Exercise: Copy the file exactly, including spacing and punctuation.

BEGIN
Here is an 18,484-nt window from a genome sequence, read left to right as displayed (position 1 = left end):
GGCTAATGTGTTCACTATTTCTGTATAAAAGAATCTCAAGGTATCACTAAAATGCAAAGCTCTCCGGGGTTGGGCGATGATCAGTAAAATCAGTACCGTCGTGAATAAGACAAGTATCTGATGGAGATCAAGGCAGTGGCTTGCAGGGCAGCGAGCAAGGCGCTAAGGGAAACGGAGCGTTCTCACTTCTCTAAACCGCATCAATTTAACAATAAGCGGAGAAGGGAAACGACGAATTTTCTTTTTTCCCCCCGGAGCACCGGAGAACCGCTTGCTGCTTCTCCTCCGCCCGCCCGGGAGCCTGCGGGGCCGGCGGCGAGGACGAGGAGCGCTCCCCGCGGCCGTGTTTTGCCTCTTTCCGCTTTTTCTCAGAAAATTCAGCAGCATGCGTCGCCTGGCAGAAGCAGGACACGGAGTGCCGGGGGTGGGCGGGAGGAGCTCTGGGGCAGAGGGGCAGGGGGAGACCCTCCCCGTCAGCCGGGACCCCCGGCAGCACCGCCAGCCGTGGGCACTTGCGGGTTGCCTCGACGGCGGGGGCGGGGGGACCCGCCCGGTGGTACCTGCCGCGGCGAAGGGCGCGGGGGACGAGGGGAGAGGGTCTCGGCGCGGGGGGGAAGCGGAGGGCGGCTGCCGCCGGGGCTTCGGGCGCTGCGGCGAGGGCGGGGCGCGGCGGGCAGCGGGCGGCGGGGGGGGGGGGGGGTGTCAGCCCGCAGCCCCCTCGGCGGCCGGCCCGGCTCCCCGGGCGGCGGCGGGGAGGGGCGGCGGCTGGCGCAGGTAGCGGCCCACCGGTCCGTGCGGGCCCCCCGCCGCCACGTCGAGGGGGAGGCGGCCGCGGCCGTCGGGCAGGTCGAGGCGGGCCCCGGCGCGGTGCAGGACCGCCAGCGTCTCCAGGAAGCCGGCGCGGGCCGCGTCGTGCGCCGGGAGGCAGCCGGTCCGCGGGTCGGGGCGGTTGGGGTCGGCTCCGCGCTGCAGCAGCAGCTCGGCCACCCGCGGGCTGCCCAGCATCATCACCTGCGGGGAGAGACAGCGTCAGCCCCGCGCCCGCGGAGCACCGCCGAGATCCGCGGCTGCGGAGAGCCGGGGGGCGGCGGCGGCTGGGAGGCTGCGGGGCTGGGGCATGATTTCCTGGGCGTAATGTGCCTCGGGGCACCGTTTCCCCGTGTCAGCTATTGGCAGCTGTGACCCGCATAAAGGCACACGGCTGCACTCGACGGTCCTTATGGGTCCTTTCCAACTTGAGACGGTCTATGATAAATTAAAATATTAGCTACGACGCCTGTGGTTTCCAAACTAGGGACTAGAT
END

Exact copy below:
Here is an 18,484-nt window from a genome sequence, read left to right as displayed (position 1 = left end):
GGCTAATGTGTTCACTATTTCTGTATAAAAGAATCTCAAGGTATCACTAAAATGCAAAGCTCTCCGGGGTTGGGCGATGATCAGTAAAATCAGTACCGTCGTGAATAAGACAAGTATCTGATGGAGATCAAGGCAGTGGCTTGCAGGGCAGCGAGCAAGGCGCTAAGGGAAACGGAGCGTTCTCACTTCTCTAAACCGCATCAATTTAACAATAAGCGGAGAAGGGAAACGACGAATTTTCTTTTTTCCCCCCGGAGCACCGGAGAACCGCTTGCTGCTTCTCCTCCGCCCGCCCGGGAGCCTGCGGGGCCGGCGGCGAGGACGAGGAGCGCTCCCCGCGGCCGTGTTTTGCCTCTTTCCGCTTTTTCTCAGAAAATTCAGCAGCATGCGTCGCCTGGCAGAAGCAGGACACGGAGTGCCGGGGGTGGGCGGGAGGAGCTCTGGGGCAGAGGGGCAGGGGGAGACCCTCCCCGTCAGCCGGGACCCCCGGCAGCACCGCCAGCCGTGGGCACTTGCGGGTTGCCTCGACGGCGGGGGCGGGGGGACCCGCCCGGTGGTACCTGCCGCGGCGAAGGGCGCGGGGGACGAGGGGAGAGGGTCTCGGCGCGGGGGGGAAGCGGAGGGCGGCTGCCGCCGGGGCTTCGGGCGCTGCGGCGAGGGCGGGGCGCGGCGGGCAGCGGGCGGCGGGGGGGGGGGGGGGTGTCAGCCCGCAGCCCCCTCGGCGGCCGGCCCGGCTCCCCGGGCGGCGGCGGGGAGGGGCGGCGGCTGGCGCAGGTAGCGGCCCACCGGTCCGTGCGGGCCCCCCGCCGCCACGTCGAGGGGGAGGCGGCCGCGGCCGTCGGGCAGGTCGAGGCGGGCCCCGGCGCGGTGCAGGACCGCCAGCGTCTCCAGGAAGCCGGCGCGGGCCGCGTCGTGCGCCGGGAGGCAGCCGGTCCGCGGGTCGGGGCGGTTGGGGTCGGCTCCGCGCTGCAGCAGCAGCTCGGCCACCCGCGGGCTGCCCAGCATCATCACCTGCGGGGAGAGACAGCGTCAGCCCCGCGCCCGCGGAGCACCGCCGAGATCCGCGGCTGCGGAGAGCCGGGGGGCGGCGGCGGCTGGGAGGCTGCGGGGCTGGGGCATGATTTCCTGGGCGTAATGTGCCTCGGGGCACCGTTTCCCCGTGTCAGCTATTGGCAGCTGTGACCCGCATAAAGGCACACGGCTGCACTCGACGGTCCTTATGGGTCCTTTCCAACTTGAGACGGTCTATGATAAATTAAAATATTAGCTACGACGCCTGTGGTTTCCAAACTAGGGACTAGAT